With stops in New Hampshire and South Carolina, former President Donald Trump’s 2024 presidential campaign was supposed to calm skeptics and alienate potential challengers, but so far it has failed to do so.
In a state filled with political heavyweights, with some presidential contenders of their own, Trump fielded a South Carolina campaign leadership team full of influential allies, from Gov. Henry McMaster (R-SC) to Sen. Lindsey Graham ( R-SC). with the intention of warning future opponents.
However, the maneuvers did little to bolster confidence in the former president’s prospects.
“He’s trying to fake something. It’s almost like that [attempt at] channeling 2016, and it just doesn’t work,” said one former adviser. “The spirits are not with him.”
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Instead of giving Trump the momentum that helped propel his victories through the nation’s first Republican primary states as he headed toward the 2016 nomination, the launch appears to be boosting his potential rivals.
Trump is expected to face a field of challengers for the 2024 nomination, a point of comparison for aides eager to draw parallels with the former president’s insurgent campaign in 2016. He divided the field into the race, another point supporters emphasize and that the former president seems encouraging.
Trump told reporters aboard his plane that Nikki Haley, a former South Carolina governor and Trump official, had called him to say she was considering an offer. Trump said he encouraged it despite his one-time promise not to run against him, according to Politico.
Haley, who finished third in a poll of Republican primary voters in New Hampshire this week, could make her announcement next month, according to a Dispatch report.
It’s not just Haley who is showing signs of strength.
Gov. Ron DeSantis (R-FL) leads Trump by 12 percentage points in the same University of New Hampshire poll, 42% to 30%. While DeSantis has been broadly consistent in the poll since 2022, Trump is showing a decline.
The governor emerged as Trump’s strongest potential challenger as Florida Republicans swept to victory in the midterm elections, defying the party’s lackluster results and several of the former president’s high-profile endorsements.
But while Trump may be hoping for a repeat of his past successes, a Republican campaign operative said that while he easily swept the state’s first wins in his last two presidential bids, today he faces considerable headwinds.
“In South Carolina, in 2016, it went through the primary,” said a former Trump campaign operative. “There was no real competition for him.”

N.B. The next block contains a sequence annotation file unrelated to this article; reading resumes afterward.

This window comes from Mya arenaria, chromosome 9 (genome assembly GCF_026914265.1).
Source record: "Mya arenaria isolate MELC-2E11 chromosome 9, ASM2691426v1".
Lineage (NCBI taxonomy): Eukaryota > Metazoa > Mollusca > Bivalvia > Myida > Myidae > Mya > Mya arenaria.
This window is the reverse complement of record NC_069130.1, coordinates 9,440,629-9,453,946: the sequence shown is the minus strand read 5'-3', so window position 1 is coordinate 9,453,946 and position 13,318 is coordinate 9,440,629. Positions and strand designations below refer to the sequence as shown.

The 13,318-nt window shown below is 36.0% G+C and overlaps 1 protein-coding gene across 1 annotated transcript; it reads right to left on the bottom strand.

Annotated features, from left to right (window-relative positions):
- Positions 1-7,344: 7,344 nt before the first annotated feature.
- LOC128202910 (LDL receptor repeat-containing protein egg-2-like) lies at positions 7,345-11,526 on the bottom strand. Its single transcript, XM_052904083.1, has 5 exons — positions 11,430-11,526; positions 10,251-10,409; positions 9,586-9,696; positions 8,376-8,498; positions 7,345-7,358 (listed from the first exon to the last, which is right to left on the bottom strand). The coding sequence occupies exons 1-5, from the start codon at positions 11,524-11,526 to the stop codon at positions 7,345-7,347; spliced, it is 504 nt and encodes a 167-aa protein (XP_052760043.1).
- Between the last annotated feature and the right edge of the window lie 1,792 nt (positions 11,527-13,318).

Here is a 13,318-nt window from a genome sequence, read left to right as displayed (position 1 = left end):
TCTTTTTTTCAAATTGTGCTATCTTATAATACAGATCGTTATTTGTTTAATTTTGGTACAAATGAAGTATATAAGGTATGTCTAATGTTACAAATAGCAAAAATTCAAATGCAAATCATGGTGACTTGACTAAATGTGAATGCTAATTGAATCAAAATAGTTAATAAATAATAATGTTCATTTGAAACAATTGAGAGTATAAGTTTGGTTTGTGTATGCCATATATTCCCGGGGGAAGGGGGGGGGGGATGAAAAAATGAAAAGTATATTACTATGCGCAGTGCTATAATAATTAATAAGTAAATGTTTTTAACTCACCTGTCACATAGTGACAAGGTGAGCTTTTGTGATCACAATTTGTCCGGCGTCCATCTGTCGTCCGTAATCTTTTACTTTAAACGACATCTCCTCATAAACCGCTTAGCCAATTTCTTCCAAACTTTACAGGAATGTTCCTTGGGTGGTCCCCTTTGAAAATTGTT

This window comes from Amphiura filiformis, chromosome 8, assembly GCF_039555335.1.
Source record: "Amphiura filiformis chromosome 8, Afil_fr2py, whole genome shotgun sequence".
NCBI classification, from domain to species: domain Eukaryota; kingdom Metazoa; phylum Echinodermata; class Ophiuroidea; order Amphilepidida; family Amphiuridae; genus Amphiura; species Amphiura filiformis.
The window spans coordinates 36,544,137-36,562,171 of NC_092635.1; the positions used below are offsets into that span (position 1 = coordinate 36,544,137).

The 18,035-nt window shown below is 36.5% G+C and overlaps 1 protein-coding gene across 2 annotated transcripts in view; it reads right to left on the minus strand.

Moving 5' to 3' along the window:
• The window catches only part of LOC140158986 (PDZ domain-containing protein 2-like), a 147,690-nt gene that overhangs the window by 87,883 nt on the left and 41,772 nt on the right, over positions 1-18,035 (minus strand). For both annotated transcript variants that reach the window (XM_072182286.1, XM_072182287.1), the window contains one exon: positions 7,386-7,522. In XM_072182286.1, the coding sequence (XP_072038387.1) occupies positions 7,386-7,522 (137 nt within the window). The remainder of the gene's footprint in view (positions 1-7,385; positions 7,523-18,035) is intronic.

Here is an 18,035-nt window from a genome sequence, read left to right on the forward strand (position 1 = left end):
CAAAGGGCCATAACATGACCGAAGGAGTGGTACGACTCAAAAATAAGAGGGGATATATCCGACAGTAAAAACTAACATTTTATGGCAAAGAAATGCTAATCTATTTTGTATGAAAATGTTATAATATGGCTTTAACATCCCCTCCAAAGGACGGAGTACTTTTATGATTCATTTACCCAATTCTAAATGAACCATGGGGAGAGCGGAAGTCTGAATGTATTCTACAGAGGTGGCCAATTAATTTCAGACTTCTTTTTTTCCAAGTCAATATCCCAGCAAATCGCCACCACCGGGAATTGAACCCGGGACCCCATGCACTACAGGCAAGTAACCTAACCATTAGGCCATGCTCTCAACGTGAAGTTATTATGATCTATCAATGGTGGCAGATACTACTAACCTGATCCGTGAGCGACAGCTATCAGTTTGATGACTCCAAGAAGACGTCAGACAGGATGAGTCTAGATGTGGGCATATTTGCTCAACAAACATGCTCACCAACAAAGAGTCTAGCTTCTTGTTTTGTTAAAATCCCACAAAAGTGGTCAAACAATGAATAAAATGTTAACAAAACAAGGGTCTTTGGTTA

As Trump crafts his state-by-state strategy, there are obstacles today that may be more difficult to overcome, this person said.
“They want more young people, they want less baggage, they want to put it in the rearview mirror,” said the source, who called that widespread sentiment among state agents and power brokers that will prove critical to establishing a strong game in South Carolina. . and beyond.
“This comes down to a pissing match between the people and the machine of Henry McMaster and the old machine Nikki Haley, which she kept intact,” the source said, with the dynamic pushing for greater disorder if the Sen. Tim Scott (R-SC) enters the field. race as expected.
“The donors are completely divided in South Carolina. The power brokers are divided. The base will be confused,” this person added. “It’s going to be a mess.”
Haley highlighted some of the dynamic weight on the political establishment when she called for a generational shift in a recent interview with Fox News’ Bret Baier. “We have lost the last seven out of eight popular votes for the presidency. It’s time to bring in a new generation,” Haley said.
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The push comes at a time when Trump, who will be 78 by the time of the 2024 election, may find it harder to overcome concerns about his age.
The former president already sees that access to him is limited by aides who fear the inconvenience of an unscripted moment.
Trump’s phone sends calls from numbers not in his contacts directly to voicemail, a change that came after the former president “created some political heartburn for Republicans” with a smooth interview during the Kevin McCarthy’s (R-CA) fight for Speaker of the House, according to a report in the New York Times.